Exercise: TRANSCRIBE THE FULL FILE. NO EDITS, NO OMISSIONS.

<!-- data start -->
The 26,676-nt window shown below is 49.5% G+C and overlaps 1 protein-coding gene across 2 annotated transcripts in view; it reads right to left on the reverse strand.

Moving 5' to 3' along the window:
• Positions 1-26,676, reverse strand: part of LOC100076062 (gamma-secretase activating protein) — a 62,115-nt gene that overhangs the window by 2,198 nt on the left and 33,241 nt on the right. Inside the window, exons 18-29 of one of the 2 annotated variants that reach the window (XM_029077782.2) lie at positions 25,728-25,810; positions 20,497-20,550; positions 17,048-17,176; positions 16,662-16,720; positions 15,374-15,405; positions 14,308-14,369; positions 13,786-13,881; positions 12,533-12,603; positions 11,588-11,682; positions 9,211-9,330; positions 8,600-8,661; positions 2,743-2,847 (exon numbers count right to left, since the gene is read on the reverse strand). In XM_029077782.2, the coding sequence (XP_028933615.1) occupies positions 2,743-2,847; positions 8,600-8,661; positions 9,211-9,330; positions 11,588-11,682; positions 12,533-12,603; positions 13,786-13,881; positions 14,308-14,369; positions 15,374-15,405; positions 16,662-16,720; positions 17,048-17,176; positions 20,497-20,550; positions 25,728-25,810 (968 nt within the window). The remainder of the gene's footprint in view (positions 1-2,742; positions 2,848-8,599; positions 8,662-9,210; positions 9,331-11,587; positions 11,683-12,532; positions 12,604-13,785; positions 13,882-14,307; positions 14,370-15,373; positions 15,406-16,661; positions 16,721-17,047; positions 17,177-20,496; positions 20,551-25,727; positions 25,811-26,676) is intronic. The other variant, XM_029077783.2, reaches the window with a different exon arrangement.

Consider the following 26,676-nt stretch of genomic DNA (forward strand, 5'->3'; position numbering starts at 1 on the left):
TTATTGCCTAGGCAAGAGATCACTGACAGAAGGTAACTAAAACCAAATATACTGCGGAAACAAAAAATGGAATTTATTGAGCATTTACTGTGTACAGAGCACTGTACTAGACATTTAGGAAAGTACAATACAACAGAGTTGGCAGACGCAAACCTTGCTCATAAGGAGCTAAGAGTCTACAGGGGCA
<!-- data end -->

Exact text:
The 26,676-nt window shown below is 49.5% G+C and overlaps 1 protein-coding gene across 2 annotated transcripts in view; it reads right to left on the reverse strand.

Moving 5' to 3' along the window:
• Positions 1-26,676, reverse strand: part of LOC100076062 (gamma-secretase activating protein) — a 62,115-nt gene that overhangs the window by 2,198 nt on the left and 33,241 nt on the right. Inside the window, exons 18-29 of one of the 2 annotated variants that reach the window (XM_029077782.2) lie at positions 25,728-25,810; positions 20,497-20,550; positions 17,048-17,176; positions 16,662-16,720; positions 15,374-15,405; positions 14,308-14,369; positions 13,786-13,881; positions 12,533-12,603; positions 11,588-11,682; positions 9,211-9,330; positions 8,600-8,661; positions 2,743-2,847 (exon numbers count right to left, since the gene is read on the reverse strand). In XM_029077782.2, the coding sequence (XP_028933615.1) occupies positions 2,743-2,847; positions 8,600-8,661; positions 9,211-9,330; positions 11,588-11,682; positions 12,533-12,603; positions 13,786-13,881; positions 14,308-14,369; positions 15,374-15,405; positions 16,662-16,720; positions 17,048-17,176; positions 20,497-20,550; positions 25,728-25,810 (968 nt within the window). The remainder of the gene's footprint in view (positions 1-2,742; positions 2,848-8,599; positions 8,662-9,210; positions 9,331-11,587; positions 11,683-12,532; positions 12,604-13,785; positions 13,882-14,307; positions 14,370-15,373; positions 15,406-16,661; positions 16,721-17,047; positions 17,177-20,496; positions 20,551-25,727; positions 25,811-26,676) is intronic. The other variant, XM_029077783.2, reaches the window with a different exon arrangement.

Consider the following 26,676-nt stretch of genomic DNA (forward strand, 5'->3'; position numbering starts at 1 on the left):
TTATTGCCTAGGCAAGAGATCACTGACAGAAGGTAACTAAAACCAAATATACTGCGGAAACAAAAAATGGAATTTATTGAGCATTTACTGTGTACAGAGCACTGTACTAGACATTTAGGAAAGTACAATACAACAGAGTTGGCAGACGCAAACCTTGCTCATAAGGAGCTAAGAGTCTACAGGGGCA